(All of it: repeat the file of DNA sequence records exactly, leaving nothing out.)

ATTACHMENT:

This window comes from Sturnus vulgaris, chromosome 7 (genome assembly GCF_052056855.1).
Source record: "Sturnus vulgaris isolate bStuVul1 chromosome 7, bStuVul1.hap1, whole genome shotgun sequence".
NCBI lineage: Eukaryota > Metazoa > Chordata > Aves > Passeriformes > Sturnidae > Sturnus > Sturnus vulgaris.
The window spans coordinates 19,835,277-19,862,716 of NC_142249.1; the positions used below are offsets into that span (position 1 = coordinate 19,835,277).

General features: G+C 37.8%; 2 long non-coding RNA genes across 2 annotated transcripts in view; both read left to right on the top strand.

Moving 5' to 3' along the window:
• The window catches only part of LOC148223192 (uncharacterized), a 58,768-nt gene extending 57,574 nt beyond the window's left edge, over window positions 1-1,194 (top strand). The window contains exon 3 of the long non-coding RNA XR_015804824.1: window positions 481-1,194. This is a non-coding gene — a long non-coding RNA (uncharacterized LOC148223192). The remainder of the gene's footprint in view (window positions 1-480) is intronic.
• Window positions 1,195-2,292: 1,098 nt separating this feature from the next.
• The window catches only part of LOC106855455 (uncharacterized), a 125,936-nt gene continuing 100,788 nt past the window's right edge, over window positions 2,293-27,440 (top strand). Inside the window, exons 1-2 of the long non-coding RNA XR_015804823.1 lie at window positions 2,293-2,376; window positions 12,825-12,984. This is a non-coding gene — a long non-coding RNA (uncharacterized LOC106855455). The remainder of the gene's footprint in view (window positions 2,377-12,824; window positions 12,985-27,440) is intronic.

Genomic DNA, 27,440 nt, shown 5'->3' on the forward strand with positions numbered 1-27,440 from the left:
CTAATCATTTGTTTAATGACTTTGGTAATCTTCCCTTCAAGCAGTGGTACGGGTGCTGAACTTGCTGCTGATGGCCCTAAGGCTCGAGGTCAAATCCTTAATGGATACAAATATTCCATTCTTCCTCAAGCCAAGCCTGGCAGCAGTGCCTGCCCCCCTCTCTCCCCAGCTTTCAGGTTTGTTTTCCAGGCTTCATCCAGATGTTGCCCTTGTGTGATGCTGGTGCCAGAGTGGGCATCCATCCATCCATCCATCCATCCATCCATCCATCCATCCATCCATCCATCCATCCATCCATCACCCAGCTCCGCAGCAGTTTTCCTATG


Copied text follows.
This window comes from Sturnus vulgaris, chromosome 7 (genome assembly GCF_052056855.1).
Source record: "Sturnus vulgaris isolate bStuVul1 chromosome 7, bStuVul1.hap1, whole genome shotgun sequence".
NCBI lineage: Eukaryota > Metazoa > Chordata > Aves > Passeriformes > Sturnidae > Sturnus > Sturnus vulgaris.
The window spans coordinates 19,835,277-19,862,716 of NC_142249.1; the positions used below are offsets into that span (position 1 = coordinate 19,835,277).

General features: G+C 37.8%; 2 long non-coding RNA genes across 2 annotated transcripts in view; both read left to right on the top strand.

Moving 5' to 3' along the window:
• The window catches only part of LOC148223192 (uncharacterized), a 58,768-nt gene extending 57,574 nt beyond the window's left edge, over window positions 1-1,194 (top strand). The window contains exon 3 of the long non-coding RNA XR_015804824.1: window positions 481-1,194. This is a non-coding gene — a long non-coding RNA (uncharacterized LOC148223192). The remainder of the gene's footprint in view (window positions 1-480) is intronic.
• Window positions 1,195-2,292: 1,098 nt separating this feature from the next.
• The window catches only part of LOC106855455 (uncharacterized), a 125,936-nt gene continuing 100,788 nt past the window's right edge, over window positions 2,293-27,440 (top strand). Inside the window, exons 1-2 of the long non-coding RNA XR_015804823.1 lie at window positions 2,293-2,376; window positions 12,825-12,984. This is a non-coding gene — a long non-coding RNA (uncharacterized LOC106855455). The remainder of the gene's footprint in view (window positions 2,377-12,824; window positions 12,985-27,440) is intronic.

Genomic DNA, 27,440 nt, shown 5'->3' on the forward strand with positions numbered 1-27,440 from the left:
CTAATCATTTGTTTAATGACTTTGGTAATCTTCCCTTCAAGCAGTGGTACGGGTGCTGAACTTGCTGCTGATGGCCCTAAGGCTCGAGGTCAAATCCTTAATGGATACAAATATTCCATTCTTCCTCAAGCCAAGCCTGGCAGCAGTGCCTGCCCCCCTCTCTCCCCAGCTTTCAGGTTTGTTTTCCAGGCTTCATCCAGATGTTGCCCTTGTGTGATGCTGGTGCCAGAGTGGGCATCCATCCATCCATCCATCCATCCATCCATCCATCCATCCATCCATCCATCCATCCATCCATCACCCAGCTCCGCAGCAGTTTTCCTATG